Gleaner

Serving Toronto's most liveable communities with the Annex Gleaner and Liberty Gleaner

NEWS (JUNE 2016): New landscaping for Lennox Street

June 14th, 2016 · No Comments

Concerns raised about lack of consultation for Central Tech space

PHOTO COURTESY RON BERNASCH/JSW+ ASSOCIATES: The landscape architect overseeing the enhancements said the aim is to emulate a university campus.

PHOTO COURTESY RON BERNASCH/JSW+ ASSOCIATES: The landscape architect overseeing the enhancements said the aim is to emulate a university campus.

By Geremy Bordonaro

Improvements to the Lennox Street expanse between Central Technical School and its art centre are well underway, but residents attending a May 5 information meeting questioned whether the design reflected the best use of the land.

When the refurbished landscaping — now in progress — is done in late summer or early fall, the area will feature more walkways and spaces for students to gather, broken up by portions of foliage.

“What we’re really trying to provide is a campus feel, like if you went to U of T or Ryerson,” said Ron Bernasch, the landscape architect serving as the primary consultant on the improvements. “That’s really unique for a high school.”

A land survey revealed that the soil contained ash and cinder, so the initial designs had to be revised to salvage as many trees as possible, something that required adding more paving.

“Just providing that physical barrier allowed us to save as many trees as we could,” explained Bernasch. “The second part is that we tried to find an area in the middle of that central area where we could plant many trees. In order to do that we had to remove a metre of soil.”

Many residents at the information meeting, however, suggested that too many trees were removed in favour of the pavement, and that key community locations were being removed in favour of stage and “art” areas. They also suggested that the community wasn’t consulted enough and that their needs for a space to use after students were gone were largely being ignored.

“They brought forward these plans for that greenspace and it was a surprise to us that they were as far advanced as they were,” said Sue Dexter of the Harbord Village Residents’ Association. “The initial reaction [for us], it was kind of puzzling.”

“What we’re really trying to provide is a campus feel, like if you went to U of T or Ryerson”—Ron Bernasch, landscape architect

She’s skeptical about the hard surface that Bernasch has argued will help save trees, and believes more can be done to help involve the community in the process and get the most out of the new space.

“We have to learn how we can engage with one another,” she said. “Bit by bit we will. We’ve gone from total isolation to baby steps of positive cooperation.”

Ausma Malik (Ward 10, Trinity-Spadina) reiterated the importance of keeping both the community and school setting in mind when redesigning the campus. She did not say how much it would cost to rehabilitate the area, nor where the funds would come from.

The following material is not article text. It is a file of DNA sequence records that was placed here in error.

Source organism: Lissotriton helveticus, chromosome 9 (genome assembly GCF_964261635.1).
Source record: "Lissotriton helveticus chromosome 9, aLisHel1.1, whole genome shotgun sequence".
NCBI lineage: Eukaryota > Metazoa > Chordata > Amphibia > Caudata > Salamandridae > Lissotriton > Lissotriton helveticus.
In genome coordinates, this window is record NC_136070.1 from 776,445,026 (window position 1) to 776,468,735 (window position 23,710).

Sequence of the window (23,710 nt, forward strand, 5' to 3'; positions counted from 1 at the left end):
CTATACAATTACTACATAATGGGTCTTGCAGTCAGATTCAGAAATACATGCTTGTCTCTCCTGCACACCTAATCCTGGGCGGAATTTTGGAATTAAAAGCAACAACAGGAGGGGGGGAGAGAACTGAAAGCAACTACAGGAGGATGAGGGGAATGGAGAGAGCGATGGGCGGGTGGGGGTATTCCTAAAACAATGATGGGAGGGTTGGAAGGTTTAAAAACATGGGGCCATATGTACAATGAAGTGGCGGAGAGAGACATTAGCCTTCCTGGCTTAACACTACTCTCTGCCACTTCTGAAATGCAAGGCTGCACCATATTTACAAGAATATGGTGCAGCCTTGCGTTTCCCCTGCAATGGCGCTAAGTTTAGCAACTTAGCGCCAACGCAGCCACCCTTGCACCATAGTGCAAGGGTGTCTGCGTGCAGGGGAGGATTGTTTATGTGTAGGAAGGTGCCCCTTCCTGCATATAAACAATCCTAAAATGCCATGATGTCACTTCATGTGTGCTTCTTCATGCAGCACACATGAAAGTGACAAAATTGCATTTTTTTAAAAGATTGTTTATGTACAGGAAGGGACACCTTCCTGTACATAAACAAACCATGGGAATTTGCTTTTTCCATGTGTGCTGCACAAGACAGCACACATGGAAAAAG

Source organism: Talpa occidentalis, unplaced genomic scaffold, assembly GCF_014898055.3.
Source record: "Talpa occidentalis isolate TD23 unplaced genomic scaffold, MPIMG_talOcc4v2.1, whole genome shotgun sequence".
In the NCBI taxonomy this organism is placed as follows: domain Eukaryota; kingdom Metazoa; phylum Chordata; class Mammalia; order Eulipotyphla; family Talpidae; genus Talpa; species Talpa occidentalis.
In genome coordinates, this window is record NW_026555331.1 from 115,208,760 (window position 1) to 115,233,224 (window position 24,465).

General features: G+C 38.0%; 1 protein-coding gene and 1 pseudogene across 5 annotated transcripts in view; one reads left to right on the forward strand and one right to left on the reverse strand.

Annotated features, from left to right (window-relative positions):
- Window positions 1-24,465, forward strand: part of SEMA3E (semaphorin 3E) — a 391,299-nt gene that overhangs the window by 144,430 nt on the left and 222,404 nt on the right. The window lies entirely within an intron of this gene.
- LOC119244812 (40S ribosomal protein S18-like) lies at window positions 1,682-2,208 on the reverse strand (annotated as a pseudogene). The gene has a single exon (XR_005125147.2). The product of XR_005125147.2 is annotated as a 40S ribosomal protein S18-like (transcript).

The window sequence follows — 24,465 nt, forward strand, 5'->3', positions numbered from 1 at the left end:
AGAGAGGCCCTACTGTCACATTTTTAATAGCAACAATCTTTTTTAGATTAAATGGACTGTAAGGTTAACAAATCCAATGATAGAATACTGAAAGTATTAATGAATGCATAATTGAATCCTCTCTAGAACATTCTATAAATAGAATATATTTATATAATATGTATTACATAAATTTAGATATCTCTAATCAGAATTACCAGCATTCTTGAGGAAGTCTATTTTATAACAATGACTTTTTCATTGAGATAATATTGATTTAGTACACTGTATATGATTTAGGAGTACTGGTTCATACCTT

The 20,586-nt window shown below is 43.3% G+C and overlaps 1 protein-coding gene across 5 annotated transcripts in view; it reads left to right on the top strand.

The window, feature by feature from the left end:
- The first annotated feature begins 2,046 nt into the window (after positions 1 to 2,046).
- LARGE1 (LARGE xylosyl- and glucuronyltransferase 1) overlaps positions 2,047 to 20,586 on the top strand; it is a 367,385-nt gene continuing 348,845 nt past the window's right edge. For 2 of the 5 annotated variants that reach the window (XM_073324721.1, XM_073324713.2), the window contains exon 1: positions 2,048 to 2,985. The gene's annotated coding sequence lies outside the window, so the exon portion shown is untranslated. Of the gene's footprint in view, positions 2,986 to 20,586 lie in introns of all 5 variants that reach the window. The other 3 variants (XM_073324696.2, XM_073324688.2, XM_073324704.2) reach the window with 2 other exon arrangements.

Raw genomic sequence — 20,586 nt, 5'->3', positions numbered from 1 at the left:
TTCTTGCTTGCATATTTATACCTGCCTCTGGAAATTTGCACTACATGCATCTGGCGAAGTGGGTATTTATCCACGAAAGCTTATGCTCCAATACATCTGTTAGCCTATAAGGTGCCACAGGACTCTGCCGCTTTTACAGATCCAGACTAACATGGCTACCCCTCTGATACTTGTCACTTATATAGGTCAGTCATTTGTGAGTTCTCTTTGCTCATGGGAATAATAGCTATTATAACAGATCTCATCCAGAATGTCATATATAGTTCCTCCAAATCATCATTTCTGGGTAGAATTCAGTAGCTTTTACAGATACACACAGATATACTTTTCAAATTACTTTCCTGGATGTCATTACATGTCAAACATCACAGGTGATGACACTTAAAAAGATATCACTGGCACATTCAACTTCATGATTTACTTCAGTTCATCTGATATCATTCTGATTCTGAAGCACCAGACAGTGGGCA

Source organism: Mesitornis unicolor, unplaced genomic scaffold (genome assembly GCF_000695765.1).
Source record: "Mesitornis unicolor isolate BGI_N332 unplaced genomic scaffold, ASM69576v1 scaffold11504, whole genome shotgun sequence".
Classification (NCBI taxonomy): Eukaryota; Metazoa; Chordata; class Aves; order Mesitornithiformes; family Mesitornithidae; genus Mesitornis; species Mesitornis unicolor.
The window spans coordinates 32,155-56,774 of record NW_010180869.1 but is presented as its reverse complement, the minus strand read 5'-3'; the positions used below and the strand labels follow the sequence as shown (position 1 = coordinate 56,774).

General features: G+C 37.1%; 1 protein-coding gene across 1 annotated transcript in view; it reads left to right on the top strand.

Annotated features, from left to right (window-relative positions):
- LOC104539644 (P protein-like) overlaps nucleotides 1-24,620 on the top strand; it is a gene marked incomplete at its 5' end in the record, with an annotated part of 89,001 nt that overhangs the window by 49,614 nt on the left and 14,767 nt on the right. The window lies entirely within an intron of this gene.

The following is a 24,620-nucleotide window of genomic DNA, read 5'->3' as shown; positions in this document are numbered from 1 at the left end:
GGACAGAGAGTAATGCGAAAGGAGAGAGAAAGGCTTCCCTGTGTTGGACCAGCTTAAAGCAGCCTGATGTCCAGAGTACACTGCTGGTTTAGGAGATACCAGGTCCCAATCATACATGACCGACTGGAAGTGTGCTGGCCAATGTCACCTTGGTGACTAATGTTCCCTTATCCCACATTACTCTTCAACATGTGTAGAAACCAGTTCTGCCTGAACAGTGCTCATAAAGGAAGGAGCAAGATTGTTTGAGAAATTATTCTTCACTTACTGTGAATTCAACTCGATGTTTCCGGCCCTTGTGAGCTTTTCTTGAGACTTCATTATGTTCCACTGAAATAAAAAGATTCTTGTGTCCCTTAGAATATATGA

“[Spaces like this] really are a vital part of how our school community functions, how students use it and benefit from it,” said the trustee at the meeting. “It’s such an important place where community comes together and uses it just as much and cares just as much about it.”

Joe Cressy (Ward 20, Trinity-Spadina) agreed.

“We have to balance two different interests that should come together,” said the councillor. “This has to serve students during the day. It has to serve them well. In the context of the community, in the context of an efficient greenspace, I’m also always trying to see how we can maximize the amount of greenspace. So how do we balance both?”

Bernasch, though, said that despite the large amount of negative feedback, the plan still has merit.

“There’s always going to be pushback,” he said. “Members of the community may not agree, but I think this is going to be a great resource for the community.”

Indeed, the plan has been tweaked in response to several rounds of feedback.

“We’re encouraged by the changes in the plans,” Dexter said. “If there were less hard surface it would be even better.”

Calls to Central Technical School, as well as follow-up attempts to contact Ausma Malik, went unreturned.

 

READ MORE ABOUT CENTRAL TECH FIELD:

NEWS: Central Tech field renewal back on track (May 2016)

LETTERS: HVRA still on board for CTS plan (March 2016)

EDITORIAL: Ship to wreck (February 2016)

Construction halted at Central Tech: Student athletes launch online petition by Marielle Torrefranca (February 2016)

Agreement reached for Central Tech field (April 2015) by Annemarie Brissenden

To dome or not to dome, that is the question (February 2015) by Terri Chu

Editorial: Mobs don’t rule, nor do pawns (February 2015)

Dome plan inches closer (February 2015) by Brian Burchell

School board appeals ruling and loses, again (October 2014) by Brian Burchell

Editorial: A strategy run amok (September 2014)

Dome plan quashed by courts (September 2014) by Brian Burchell

Raucous meeting on CTS field (April 2014) by Annemarie Brissenden

 

READ MORE ABOUT CENTRAL TECH:

Central Tech alumni return to mark school’s centennial (November 2015) by Annemarie Brissenden

Central Tech celebrates 100 years (July 2015) by Annemarie Brissenden

Aircraft program grounded in 2004 (July 2015) by Annemarie Brissenden

Tags: Annex · News